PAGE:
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Gaar-gantuan relief for foreign investors till April of 2016

Tuesday, 15 January 2013 - 6:00am IST | Place: New Delhi | Agency: dna
The finance ministry on Monday deferred implementation of the controversial General Anti-Avoidance Rules (Gaar) by two years to April 2016, as recommended by the Parthasarthy Shome-led committee, constituted by the PM in July 2012.

The finance ministry on Monday deferred implementation of the controversial General Anti-Avoidance Rules (Gaar) by two years to April 2016, as recommended by the Parthasarthy Shome-led committee, constituted by the PM in July 2012. The rules, part of the Direct Taxes Code Bill introduced in August 2010, were to be implemented in April 2014.

The stringent provisions, such as the onus of proof being on the investor, had shattered investor sentiment.

“An arrangement, the main purpose of which is to obtain a tax benefit, would be considered as an impermissible avoidance agreement. The current provision prescribing that it should be ‘the main purpose or one of the main purposes’ will be amended accordingly,” finance minister P Chidambaram said.

Experts hailed the move as a good one. “Deferring Gaar is a very positive step and should contribute to improving investor sentiment. This will reduce uncertainty,” said Pranav Sayta, tax partner, Ernst & Young.

Chidambaram said while investments using treaty havens will still be on the Gaar radar, those not taking that route will be free from it. “Gaar will not apply to such FIIs that choose not to take any benefit under an agreement under section 90, or section 90A of the Income Tax Act, 1961. Gaar will also not apply to non-residential investors in FIIs,” he said.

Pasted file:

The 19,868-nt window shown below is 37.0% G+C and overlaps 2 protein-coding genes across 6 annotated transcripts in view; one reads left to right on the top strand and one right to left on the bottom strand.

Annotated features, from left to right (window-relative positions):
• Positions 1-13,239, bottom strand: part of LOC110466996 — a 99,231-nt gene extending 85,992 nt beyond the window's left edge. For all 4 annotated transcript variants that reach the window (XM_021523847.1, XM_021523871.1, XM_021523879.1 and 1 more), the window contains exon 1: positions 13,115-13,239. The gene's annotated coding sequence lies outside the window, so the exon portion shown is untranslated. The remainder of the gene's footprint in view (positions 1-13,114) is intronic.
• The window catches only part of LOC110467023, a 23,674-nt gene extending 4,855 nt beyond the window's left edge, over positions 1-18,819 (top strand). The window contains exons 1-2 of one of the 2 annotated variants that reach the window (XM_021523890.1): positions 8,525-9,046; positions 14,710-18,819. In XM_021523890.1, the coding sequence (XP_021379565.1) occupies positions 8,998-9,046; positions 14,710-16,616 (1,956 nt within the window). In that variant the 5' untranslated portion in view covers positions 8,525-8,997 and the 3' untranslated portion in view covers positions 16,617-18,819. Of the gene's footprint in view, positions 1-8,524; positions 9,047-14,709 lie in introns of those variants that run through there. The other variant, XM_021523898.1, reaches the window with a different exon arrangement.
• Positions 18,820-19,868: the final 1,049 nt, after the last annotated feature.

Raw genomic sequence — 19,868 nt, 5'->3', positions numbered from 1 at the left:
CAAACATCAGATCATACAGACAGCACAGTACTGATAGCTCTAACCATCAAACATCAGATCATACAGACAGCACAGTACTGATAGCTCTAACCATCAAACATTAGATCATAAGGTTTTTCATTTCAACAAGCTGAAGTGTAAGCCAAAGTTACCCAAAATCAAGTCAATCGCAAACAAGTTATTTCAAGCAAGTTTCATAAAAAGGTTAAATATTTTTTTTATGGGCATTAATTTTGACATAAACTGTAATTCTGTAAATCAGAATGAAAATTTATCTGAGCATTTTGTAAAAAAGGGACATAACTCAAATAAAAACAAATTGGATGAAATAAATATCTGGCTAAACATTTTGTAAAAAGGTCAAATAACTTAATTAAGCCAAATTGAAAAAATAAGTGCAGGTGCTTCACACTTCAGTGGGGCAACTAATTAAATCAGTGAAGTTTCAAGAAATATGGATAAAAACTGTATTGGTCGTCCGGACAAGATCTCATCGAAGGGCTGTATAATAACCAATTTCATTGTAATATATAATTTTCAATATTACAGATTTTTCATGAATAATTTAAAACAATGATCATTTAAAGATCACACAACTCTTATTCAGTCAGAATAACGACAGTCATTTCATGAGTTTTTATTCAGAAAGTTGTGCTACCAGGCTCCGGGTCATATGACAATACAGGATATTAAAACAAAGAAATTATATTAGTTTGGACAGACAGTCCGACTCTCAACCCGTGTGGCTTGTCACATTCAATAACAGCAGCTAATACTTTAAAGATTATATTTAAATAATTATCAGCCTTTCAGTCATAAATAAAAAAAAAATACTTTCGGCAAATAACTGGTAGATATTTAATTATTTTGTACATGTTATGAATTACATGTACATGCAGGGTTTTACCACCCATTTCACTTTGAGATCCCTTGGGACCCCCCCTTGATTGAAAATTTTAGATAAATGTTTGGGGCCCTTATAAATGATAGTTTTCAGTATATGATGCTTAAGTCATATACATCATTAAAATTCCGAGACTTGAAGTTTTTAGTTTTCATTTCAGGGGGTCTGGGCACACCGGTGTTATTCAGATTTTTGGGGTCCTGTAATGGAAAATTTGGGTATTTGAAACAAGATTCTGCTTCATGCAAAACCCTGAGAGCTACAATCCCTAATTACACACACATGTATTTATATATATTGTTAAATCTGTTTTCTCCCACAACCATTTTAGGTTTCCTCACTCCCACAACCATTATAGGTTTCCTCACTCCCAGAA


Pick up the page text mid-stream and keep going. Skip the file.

Other announcements pertained to threshold limit for invoking Gaar and time limits from the authorities.

“A monetary threshold of Rs3 crore of tax benefit in the arrangement will be provided to attract the provisions of Gaar. Time limit will be provided for the different authorities to exercise their powers. Where Gaar and specific anti-avoidance rules (Saar) are both in force, only one will apply to a given case, and guidelines will be made regarding applicability of one or the other,” said a communiqué from the finance ministry. “Investments made before August 30, 2010, will be grandfathered (old rules will be applicable to such investments, while new rules will apply to future ones).”
It added that the assessing officer will be required to issue a show cause notice containing the reasons to the assessee before invoking the provisions.




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